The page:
In short: Beautiful scenery, challenging in a good way. Well worth it In full: Definitely a bit of a challening one, certainly on the upper end of undulating to the point of being hilly (especially the middle double loop of the island bit). Was hard work but scored a PB by 4 minutes of which I am extremely proud. The support was great from the locals, runners were friendly, and showed off Rutland Water and surroundings in their full autumnal splendour. Definitely hilly, but in a good, challenging way that will make you proud to finish it. For a small, off the beaten track race it has friendly marshalls, locals and supporters in the right spots.
Downsides, It is a bit of a pricy race for the organisation and goody bag. It's a good 20+ minute walk to the start line from the car park (surely a route reshuffle to iron that out is possible?). My deep antipathy to water cups at the drinks stations instead of bottles too. The distance markers every three miles were pretty far out if my garmin is to be believed. I was generally under for every marker up to 24 miles, where suddenly I was half a mile over, then finished with my garmin saying I was under again.
These are little logistical issues though, all in all I would recommend this to anyone. Just be prepared for some testing 'undulation'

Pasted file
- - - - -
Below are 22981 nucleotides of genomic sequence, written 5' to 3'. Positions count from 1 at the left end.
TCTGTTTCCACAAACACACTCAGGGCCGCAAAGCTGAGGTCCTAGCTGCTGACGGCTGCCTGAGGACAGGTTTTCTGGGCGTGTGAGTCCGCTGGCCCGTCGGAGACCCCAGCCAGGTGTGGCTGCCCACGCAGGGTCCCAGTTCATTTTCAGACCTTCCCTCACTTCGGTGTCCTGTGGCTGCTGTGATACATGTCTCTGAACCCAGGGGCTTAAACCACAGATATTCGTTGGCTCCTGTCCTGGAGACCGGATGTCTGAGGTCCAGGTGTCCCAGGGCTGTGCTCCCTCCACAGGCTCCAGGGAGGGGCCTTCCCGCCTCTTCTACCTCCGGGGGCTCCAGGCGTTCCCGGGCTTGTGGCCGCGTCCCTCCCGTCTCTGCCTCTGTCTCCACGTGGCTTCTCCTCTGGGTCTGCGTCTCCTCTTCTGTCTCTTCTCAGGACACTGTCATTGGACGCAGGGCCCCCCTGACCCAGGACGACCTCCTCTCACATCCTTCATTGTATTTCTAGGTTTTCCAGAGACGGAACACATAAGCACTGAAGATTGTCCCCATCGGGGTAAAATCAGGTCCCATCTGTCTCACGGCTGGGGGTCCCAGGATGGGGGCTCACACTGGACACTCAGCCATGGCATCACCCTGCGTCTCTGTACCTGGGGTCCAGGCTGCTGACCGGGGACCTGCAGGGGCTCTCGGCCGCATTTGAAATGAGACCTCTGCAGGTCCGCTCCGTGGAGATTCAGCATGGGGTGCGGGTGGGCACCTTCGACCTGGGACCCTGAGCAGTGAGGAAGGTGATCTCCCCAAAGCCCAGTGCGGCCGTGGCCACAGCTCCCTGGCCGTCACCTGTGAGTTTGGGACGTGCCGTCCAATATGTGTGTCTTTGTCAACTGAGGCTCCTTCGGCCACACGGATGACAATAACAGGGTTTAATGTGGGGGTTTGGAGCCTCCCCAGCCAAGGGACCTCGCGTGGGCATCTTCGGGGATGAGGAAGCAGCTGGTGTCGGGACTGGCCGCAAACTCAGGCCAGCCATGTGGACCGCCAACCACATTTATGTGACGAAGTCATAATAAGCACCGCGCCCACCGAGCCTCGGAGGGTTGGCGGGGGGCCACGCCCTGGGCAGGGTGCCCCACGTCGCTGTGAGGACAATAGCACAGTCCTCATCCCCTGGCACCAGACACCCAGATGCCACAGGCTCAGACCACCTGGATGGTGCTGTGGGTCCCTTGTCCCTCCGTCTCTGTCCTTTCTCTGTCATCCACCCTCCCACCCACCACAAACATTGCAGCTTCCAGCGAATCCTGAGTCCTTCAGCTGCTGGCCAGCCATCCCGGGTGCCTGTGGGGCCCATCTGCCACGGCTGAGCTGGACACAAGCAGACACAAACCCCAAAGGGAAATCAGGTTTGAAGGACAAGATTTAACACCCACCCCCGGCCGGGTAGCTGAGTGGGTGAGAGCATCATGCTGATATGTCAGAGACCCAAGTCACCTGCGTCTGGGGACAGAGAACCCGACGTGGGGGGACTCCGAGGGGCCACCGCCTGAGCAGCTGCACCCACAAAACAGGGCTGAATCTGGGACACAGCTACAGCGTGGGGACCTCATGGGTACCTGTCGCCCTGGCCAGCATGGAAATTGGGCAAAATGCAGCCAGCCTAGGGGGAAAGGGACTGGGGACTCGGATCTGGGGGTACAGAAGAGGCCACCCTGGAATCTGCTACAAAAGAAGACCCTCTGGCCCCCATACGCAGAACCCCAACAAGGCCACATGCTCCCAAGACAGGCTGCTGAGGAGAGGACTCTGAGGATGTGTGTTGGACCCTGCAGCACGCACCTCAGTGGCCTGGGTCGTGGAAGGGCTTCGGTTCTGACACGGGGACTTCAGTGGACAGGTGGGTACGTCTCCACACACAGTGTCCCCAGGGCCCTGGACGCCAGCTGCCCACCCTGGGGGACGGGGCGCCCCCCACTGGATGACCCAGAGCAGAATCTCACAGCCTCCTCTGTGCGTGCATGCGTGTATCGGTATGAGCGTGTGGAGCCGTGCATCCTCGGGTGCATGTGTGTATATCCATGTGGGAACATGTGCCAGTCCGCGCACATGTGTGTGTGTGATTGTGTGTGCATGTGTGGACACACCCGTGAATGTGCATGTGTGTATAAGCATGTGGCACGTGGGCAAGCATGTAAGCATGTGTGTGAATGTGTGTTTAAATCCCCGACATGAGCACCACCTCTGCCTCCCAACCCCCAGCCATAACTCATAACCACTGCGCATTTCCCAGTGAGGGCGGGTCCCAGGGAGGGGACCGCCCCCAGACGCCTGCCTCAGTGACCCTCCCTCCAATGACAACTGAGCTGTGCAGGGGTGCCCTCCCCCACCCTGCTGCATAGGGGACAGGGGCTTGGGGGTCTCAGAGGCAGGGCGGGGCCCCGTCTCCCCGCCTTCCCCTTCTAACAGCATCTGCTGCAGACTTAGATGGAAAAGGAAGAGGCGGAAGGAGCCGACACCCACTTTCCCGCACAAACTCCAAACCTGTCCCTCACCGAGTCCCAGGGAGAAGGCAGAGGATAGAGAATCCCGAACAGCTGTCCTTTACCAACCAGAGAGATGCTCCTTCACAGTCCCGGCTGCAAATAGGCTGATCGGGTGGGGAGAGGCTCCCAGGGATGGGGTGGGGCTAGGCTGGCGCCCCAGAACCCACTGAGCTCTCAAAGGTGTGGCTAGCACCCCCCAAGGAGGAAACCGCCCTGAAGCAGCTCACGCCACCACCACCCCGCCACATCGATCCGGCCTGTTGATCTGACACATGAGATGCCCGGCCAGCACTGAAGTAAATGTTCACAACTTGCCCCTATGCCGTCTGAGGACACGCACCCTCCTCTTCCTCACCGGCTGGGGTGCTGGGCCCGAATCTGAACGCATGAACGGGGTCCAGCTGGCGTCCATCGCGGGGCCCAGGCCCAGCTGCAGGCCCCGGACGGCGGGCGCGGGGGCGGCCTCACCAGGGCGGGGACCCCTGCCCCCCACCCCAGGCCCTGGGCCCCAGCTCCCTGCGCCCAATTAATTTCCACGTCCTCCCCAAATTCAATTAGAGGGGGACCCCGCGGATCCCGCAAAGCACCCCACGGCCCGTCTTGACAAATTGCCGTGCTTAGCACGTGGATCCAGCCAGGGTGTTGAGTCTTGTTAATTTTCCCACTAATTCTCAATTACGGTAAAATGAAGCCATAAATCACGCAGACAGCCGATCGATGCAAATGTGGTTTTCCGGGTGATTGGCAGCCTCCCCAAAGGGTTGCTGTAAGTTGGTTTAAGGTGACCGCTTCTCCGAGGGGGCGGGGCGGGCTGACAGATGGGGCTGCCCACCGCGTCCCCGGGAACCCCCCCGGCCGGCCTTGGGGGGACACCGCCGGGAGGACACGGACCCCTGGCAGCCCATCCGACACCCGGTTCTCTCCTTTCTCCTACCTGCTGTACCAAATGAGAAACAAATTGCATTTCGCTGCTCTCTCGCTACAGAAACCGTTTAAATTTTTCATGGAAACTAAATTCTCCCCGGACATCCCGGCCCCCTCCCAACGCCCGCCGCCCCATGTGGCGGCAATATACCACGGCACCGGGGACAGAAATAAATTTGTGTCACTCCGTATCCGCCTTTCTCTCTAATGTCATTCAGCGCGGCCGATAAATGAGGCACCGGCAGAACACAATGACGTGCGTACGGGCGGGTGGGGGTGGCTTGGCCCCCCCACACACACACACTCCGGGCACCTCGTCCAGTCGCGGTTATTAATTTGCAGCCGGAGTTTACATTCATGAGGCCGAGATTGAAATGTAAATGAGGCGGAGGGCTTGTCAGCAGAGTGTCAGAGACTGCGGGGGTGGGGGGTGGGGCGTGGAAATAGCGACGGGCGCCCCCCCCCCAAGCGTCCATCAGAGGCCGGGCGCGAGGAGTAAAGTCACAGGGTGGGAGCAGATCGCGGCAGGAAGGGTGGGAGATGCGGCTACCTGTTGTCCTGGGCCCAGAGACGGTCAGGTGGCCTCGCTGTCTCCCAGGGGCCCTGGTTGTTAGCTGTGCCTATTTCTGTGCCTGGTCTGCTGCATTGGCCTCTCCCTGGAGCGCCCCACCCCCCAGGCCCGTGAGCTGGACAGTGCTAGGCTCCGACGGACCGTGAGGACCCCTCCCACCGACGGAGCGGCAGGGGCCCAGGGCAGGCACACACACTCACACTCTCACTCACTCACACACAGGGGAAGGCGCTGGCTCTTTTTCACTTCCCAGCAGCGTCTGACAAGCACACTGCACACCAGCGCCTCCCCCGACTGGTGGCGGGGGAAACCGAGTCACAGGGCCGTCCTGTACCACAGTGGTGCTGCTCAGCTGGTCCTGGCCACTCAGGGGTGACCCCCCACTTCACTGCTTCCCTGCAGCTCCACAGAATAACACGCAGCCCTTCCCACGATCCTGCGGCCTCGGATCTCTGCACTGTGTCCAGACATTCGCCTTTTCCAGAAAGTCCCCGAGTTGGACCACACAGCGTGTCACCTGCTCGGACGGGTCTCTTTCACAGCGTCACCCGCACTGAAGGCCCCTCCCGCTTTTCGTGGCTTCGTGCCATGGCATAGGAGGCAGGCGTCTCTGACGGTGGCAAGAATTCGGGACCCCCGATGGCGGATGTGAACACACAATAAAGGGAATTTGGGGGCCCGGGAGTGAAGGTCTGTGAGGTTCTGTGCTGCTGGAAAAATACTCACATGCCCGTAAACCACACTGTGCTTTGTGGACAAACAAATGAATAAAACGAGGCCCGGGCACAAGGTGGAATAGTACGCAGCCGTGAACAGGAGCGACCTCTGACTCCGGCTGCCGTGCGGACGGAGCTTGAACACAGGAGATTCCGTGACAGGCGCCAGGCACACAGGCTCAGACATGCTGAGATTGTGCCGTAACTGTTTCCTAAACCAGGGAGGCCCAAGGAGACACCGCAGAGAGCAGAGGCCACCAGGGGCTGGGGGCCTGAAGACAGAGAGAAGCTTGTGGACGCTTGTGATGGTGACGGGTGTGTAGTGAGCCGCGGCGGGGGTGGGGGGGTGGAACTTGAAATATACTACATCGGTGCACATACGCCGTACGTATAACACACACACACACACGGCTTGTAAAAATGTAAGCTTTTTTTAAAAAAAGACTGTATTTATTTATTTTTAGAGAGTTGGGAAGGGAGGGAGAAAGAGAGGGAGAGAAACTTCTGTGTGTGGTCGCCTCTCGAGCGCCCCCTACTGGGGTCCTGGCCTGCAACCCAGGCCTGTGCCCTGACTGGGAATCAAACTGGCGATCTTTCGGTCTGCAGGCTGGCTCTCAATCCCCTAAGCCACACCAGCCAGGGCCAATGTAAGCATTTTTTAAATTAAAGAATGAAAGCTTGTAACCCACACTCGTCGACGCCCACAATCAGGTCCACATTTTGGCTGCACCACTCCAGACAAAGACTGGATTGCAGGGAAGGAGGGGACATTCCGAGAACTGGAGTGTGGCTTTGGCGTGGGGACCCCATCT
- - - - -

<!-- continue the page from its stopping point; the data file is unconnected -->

In short: Terrible organisation, nice views, odd course In full: I went to Edinburgh with high expectations and was a bit disappointed. The race only spent a few miles in Edinburgh (a beautiful city, seems such a waste not to take in some scenery on the run). Very windy this year so probably less PBs, but all sorts of issues. The route, while on the sea, is picturesque and smells great (sea air and all that). But seems to meander out to nowhere and start dropping in cone turns, it just seems to lack imagination. The mile markers were seemingly random, I can only imagine I missed a load as I ran most of the race trusting my garmin. The road surfaces were very patchy in some areas with potential for twisted ankles, that back road after the first loop specifically. The worse part was the ability of people to watch the race and support the runners. Alot of it is out in the middle of nowhere so precious little support. With a cruel headwind on the way back this was sorely missed. It got better but the end was a shambles. My supporters couldn't get into the finish area to cheer me over the line as the stewards were not allowing entry, and by god did I need a pep by the end. The grandstand was deserted and it was a painful long walk through to get the medals and a rather stingy goody bag, considering the entry fee. Trying to get through to the reunion area was a total logjam of people. I ended up climbing over a wall and through some woods to avoid standing there for 30 minutes. The reunion area was a bit disorganised, I think another beer tent may be needed to quench us poor knackered runners quicker! Getting out of Musselborough was even worse. My legs weren't fond of the 30 minute walk to the station to get the once hourly train to Ed'boro. Gladly avoided the massive queues for the buses. All in all, it felt like a bit of a lonely run. I think the route and location needs a big old rethink if this is to be the Edinburgh marathon. It should start and finish in Edinburgh at the least, in terms of logistics it was a pain in the bum. Until the route/organisation changes I wouldn't do this run again. Shame, as those sea views and running round Arthur's seat were great. THere's a huge castle and alot of other lovely buildings to see and they're wasted. The success of London is partly built on the historical landmarks you get to run round. Edinburgh should do the same. Date of review: May 23, 2011